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12 Jun, 2013 11:07

Germany slams US for ‘Stasi methods’ ahead of Obama visit

Germany slams US for ‘Stasi methods’ ahead of Obama visit

Germans are expressing outrage as details of a US internet spy program - revealed by a former CIA employee-turned-whistleblower – are prompting comparisons with that of former communist East Germany’s Ministry for State Security.

Unfortunately for Obama’s upcoming trip to Berlin, it was revealed that Germany ranks as the most-spied-on EU country by the US, a map of secret surveillance activities by the National Security Agency (NSA) shows.

German ministers are expressing their outrage over America’s sweeping intelligence-gathering leviathan, with one parliamentarian comparing US spying methods to that of the communist East Germany’s much-dreaded Ministry for State Security (Stasi).

Washington is using "American-style Stasi methods," said Markus Ferber, a member of Chancellor Angela Merkel's Bavarian sister party and member of the European Parliament.

"I thought this era had ended when the DDR fell," he said, using the German acronym for the disposed German Democratic Republic.

Clearly, enthusiasm for the American leader’s upcoming visit will be much more tempered than it was in 2008 when 200,000 people packed around the Victory Column in central Berlin to hear Obama speak of a world that would be dramatically different from that of his hawkish Republican predecessor, George W. Bush.

Merkel will question Obama about the NSA program when he visits in Berlin on June 18, government spokesman Steffen Seibert told reporters on Monday. Some political analysts fear the issue will dampen a visit that was intended to commemorate US-German relations on the 50th anniversary of John F. Kennedy's famous "Ich bin ein Berliner" speech.

Bush excesses, Obama digresses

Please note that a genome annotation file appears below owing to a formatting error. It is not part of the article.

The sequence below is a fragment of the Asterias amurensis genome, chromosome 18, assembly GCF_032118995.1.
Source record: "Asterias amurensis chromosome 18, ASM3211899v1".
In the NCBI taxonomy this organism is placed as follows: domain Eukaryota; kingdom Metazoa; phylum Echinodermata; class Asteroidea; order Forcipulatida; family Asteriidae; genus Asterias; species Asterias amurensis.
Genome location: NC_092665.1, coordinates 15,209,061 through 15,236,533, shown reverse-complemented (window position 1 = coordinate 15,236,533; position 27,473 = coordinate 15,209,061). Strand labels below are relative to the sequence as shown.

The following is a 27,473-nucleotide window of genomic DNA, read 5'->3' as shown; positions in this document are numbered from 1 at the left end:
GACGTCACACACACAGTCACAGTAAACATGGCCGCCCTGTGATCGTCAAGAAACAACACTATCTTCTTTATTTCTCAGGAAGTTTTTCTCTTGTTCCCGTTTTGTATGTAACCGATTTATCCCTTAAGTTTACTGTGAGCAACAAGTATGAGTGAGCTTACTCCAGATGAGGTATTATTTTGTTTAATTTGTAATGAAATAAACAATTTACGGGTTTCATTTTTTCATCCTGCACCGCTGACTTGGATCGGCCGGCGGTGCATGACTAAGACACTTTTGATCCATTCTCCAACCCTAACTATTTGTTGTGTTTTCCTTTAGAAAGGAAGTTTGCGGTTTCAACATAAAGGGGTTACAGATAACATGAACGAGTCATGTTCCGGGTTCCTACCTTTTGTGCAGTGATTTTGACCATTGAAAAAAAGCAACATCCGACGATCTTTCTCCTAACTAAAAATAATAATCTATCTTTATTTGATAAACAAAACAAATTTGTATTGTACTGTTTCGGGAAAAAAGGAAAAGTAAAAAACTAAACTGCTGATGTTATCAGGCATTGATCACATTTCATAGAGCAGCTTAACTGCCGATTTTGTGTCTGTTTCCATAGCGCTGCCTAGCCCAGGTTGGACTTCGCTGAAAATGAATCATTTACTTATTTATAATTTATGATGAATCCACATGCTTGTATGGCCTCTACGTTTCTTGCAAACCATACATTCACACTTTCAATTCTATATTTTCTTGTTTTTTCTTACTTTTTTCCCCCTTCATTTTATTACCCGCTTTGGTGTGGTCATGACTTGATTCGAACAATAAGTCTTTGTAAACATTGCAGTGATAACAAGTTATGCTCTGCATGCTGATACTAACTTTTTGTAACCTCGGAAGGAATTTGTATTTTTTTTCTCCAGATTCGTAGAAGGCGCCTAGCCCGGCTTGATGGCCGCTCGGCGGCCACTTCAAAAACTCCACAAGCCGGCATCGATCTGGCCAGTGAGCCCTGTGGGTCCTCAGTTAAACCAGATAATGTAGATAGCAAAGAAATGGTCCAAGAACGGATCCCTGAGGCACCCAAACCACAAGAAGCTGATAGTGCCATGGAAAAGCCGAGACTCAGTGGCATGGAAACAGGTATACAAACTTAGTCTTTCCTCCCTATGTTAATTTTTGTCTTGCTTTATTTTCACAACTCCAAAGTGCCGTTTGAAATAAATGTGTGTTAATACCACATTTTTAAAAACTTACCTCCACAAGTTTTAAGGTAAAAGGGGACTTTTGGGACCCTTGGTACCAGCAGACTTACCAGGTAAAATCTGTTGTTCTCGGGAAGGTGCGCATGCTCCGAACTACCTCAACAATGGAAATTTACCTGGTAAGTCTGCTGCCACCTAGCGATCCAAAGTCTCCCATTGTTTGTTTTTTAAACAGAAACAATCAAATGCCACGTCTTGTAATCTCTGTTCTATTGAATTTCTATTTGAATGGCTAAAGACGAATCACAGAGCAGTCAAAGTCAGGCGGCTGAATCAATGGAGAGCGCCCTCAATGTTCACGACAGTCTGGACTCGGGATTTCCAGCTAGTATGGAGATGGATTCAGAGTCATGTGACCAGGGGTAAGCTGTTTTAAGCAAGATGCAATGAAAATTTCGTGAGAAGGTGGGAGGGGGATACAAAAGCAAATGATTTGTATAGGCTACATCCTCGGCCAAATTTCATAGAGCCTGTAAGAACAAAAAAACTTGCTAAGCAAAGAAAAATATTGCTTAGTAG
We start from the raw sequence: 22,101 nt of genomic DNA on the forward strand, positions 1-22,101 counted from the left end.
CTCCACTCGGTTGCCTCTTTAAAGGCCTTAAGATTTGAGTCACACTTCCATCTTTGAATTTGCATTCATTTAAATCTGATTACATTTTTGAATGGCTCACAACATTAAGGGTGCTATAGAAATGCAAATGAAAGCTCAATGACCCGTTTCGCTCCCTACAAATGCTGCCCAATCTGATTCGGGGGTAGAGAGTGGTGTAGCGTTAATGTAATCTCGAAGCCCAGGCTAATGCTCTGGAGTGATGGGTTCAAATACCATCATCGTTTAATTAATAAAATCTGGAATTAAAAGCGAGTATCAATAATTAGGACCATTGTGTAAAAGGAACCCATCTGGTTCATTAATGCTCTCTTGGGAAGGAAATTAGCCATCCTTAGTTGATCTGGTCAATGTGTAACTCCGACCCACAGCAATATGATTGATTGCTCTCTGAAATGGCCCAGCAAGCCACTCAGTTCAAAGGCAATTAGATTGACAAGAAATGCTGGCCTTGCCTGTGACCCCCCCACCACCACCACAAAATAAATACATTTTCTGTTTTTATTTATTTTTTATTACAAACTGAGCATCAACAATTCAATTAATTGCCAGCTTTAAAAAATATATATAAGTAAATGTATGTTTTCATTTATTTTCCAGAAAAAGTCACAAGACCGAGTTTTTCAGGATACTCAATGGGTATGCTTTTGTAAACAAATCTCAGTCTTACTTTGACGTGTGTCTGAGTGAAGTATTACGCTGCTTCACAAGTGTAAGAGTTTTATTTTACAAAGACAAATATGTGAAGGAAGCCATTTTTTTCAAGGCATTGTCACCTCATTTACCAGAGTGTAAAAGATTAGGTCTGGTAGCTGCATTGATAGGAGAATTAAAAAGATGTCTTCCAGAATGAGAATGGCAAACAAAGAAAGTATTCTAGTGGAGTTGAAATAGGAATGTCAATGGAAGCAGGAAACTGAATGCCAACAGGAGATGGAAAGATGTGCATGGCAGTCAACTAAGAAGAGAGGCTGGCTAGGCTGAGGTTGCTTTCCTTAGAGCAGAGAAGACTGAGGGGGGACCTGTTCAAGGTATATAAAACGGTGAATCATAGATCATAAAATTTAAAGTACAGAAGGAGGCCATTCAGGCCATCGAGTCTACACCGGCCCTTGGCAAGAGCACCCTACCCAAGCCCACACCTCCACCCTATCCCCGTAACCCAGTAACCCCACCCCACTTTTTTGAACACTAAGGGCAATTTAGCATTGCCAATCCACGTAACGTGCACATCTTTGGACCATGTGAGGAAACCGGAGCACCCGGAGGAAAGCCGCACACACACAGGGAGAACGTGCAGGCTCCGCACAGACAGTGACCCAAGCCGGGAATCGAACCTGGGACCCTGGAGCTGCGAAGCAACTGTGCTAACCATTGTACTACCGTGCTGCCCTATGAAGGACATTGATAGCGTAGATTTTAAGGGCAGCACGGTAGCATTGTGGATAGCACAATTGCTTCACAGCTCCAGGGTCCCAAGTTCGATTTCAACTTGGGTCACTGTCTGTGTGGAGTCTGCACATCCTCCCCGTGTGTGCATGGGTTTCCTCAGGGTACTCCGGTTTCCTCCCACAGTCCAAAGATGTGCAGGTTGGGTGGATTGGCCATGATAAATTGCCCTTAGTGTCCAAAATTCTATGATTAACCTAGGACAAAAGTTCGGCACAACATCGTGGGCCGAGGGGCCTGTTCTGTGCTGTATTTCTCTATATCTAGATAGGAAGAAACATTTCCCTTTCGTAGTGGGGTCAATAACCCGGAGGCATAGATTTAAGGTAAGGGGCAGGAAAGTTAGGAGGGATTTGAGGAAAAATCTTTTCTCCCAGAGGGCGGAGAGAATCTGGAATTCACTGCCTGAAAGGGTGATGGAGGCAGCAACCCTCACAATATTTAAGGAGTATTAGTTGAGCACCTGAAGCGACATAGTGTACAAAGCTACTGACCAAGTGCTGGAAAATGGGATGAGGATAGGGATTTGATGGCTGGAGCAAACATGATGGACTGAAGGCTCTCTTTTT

One year into his second term, Barack Obama seems powerless to roll back the military and security apparatus bolted down by the Bush administration in the ‘War on Terror.’

One consequence of this failure of the Obama administration to reign in Bush-era excesses emerged last week when former National Security Agency employee Edward Snowden, 29, blew the whistle on a top-secret intelligence system named Prism, which collects data on individuals directly from the servers of the largest US telecommunications companies.  

According to documents leaked to the Washington Post and Guardian newspapers, PRISM gave US intelligence agencies access to emails, internet chats and photographs from companies like Google, Facebook, Twitter, Verizon and Skype.

Justice Minister Sabine Leutheusser-Schnarrenberger said leaked reports that US intelligence services are able to track virtually all forms of Internet communication demanded an explanation.

"The more a society monitors, controls and observes its citizens, the less free it is," she wrote in a guest editorial for Spiegel Online on Tuesday. "The suspicion of excessive surveillance of communication is so alarming that it cannot be ignored. For that reason, openness and clarification by the US administration itself is paramount at this point.” 

She has sent a letter to her “US counterpart Eric Holder” seeking clarification on the legal foundation of the PRISM program.  

“I’ve observed with great concern reports about a possible program,”
Leutheusser-Schnarrenberger said in a statement emailed by her ministry in Berlin. “This may constitute massive access to telecommunications data without permission on a huge scale.”

All of the facts must be put on the table, the minister added.

Obama has defended the intelligence-gathering system as a "modest encroachment" that Americans should be willing to accept on behalf of security.

"You can't have 100 per cent security and also then have 100 per cent privacy and zero inconvenience,” he said. “We're going to have to make some choices as a society. There are trade-offs involved."

The United States, however, is not legally restricted from eavesdropping on the communications of foreigners, meaning in theory that Washington could be listening to and collecting the private communications of individuals anywhere in the world.

Peter Schaar, Germany's federal data protection commissioner, said the leaked intelligence was grounds for "massive concern" in Europe.

"The problem is that we Europeans are not protected from what appears to be a very comprehensive surveillance program," he told the Handelsblatt newspaper. "Neither European nor German rules apply here, and American laws only protect Americans."

Meanwhile, German opposition parties hope to gain from the scandal, especially with parliamentary elections approaching in September, and Merkel looking to win a third term.

"This looks to me like it could become one of the biggest data privacy scandals ever," Greens leader Renate Kuenast told Reuters.

Obama is scheduled to hold talks and a news conference with Merkel on Wednesday followed by a speech in front of the Brandenburg Gate, the 18th triumphal arch that is one of Germany’s most recognizable landmarks.